Dynamics of Tensions and a Sense of Belonging in an Informal Peer Mentoring Community of Women Faculty

  • Ke Wu
  • Nilsa ThorsosEmail author
  • Anne L. Kern


Women in academia face many challenges as they navigate through the tenure and promotion process. In addition, institutes of higher education lack the appropriate support to meet the varied needs to mentor diverse faculty. Researchers have shown the importance of mentoring networks to support women in their academic career progression, as well as advancement toward tenure, promotion, and leadership as faculty in higher education. However, few researchers explore the tensions and conflicts in mentoring networks, their dynamics, and implications in the communities of practice. In this chapter we conducted an ethnographic case study using communities of practice (CoPs) as a cognitive framework to examine the dynamics of tensions and sense of belonging in an informal peer-mentoring network of 21 women faculty who connect globally. The findings showed that members held an overall sense of belonging to this network community. In addition, three themes emerged regarding tensions: Members of the community recognized the existence of tensions; lack of space, action, and opportunity to resolve conflicts; and members’ hesitancy to use their voice. Implications of this study include considerations to support collaborative communities, the need to intentionally address aspects of collaborative productivity, and suggestions for ways to resolve conflicts when working in informal mentoring and distant communities.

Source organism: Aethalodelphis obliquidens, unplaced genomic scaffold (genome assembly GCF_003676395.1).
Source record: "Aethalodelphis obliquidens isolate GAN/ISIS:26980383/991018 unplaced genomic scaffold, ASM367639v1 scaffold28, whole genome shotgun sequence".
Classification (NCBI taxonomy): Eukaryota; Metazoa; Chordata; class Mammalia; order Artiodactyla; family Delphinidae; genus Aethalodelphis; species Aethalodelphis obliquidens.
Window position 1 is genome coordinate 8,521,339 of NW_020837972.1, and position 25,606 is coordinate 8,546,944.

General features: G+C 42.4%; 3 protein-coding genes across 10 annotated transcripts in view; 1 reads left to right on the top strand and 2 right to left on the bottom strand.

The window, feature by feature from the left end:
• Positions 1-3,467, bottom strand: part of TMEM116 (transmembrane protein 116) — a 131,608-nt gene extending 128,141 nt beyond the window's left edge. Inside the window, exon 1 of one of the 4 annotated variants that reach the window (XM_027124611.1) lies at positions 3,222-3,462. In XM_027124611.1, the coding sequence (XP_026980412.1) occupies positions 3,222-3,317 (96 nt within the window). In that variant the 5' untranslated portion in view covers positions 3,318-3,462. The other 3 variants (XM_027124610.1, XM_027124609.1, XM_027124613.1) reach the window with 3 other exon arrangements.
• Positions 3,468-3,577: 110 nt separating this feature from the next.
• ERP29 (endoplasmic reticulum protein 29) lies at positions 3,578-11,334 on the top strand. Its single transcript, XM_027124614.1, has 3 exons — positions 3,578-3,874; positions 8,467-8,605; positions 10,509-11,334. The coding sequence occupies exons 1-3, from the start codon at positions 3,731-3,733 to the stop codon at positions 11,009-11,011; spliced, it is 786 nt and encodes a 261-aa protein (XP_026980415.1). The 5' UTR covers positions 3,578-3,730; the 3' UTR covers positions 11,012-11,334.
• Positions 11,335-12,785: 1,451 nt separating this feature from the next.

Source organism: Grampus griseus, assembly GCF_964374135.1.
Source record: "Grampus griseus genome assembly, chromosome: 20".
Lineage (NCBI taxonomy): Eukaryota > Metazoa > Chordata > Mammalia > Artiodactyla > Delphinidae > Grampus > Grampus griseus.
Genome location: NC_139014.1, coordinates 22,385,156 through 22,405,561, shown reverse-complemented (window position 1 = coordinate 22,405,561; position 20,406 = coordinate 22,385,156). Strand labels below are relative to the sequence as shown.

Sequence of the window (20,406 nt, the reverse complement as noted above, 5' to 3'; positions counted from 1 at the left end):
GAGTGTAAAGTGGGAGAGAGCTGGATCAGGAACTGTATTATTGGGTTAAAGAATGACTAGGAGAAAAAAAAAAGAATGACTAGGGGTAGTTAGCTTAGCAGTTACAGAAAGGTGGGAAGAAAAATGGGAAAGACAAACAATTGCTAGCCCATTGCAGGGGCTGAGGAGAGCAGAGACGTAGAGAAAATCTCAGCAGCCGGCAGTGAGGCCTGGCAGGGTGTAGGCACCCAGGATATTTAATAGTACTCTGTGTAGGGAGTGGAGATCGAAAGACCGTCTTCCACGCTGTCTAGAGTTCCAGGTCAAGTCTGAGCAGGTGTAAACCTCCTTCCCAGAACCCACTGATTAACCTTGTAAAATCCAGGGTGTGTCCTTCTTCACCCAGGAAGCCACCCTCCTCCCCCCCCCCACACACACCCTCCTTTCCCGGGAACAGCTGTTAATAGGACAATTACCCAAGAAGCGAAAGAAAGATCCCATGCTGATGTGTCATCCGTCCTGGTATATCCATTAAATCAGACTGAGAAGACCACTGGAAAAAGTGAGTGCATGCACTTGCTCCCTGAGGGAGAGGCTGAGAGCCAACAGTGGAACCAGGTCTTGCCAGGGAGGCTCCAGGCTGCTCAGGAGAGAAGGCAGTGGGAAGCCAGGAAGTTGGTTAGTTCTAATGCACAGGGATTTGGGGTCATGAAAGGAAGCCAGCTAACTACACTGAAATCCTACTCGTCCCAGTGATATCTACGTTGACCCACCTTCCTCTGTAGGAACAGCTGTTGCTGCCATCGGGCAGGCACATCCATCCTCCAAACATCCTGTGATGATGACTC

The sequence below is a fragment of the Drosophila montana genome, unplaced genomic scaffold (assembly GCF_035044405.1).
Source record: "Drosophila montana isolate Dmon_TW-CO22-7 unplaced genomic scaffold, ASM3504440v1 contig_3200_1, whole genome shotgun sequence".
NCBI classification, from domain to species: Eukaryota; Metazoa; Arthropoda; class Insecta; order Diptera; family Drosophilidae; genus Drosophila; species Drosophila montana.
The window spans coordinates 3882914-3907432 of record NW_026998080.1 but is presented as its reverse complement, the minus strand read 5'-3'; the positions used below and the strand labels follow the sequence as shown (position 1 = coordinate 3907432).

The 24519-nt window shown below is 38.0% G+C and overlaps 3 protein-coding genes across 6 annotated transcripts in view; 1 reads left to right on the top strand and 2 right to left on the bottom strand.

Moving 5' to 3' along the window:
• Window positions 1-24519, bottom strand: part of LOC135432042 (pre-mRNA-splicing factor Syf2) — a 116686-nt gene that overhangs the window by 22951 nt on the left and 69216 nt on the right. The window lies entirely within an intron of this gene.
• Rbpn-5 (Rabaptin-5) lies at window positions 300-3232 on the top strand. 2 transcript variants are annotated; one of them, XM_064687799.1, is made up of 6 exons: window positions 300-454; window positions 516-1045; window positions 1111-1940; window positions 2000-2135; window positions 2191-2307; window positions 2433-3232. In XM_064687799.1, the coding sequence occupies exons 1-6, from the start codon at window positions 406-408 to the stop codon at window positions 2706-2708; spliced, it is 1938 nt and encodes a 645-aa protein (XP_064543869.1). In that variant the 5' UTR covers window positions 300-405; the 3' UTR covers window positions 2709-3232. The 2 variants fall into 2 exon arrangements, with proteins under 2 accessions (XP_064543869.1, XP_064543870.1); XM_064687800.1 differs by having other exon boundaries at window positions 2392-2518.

Tensions Sense of belonging Peer mentoring Communities of practice Woman faculty in higher education 


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Copyright information

© Springer International Publishing Switzerland 2016

Authors and Affiliations

  1. 1.Department of Mathematical SciencesUniversity of MontanaMissoulaUSA
  2. 2.National UniversityLos AngelesUSA
  3. 3.Department of Curriculum and Instruction, College of EducationUniversity of IdahoCoeur d’AleneUSA

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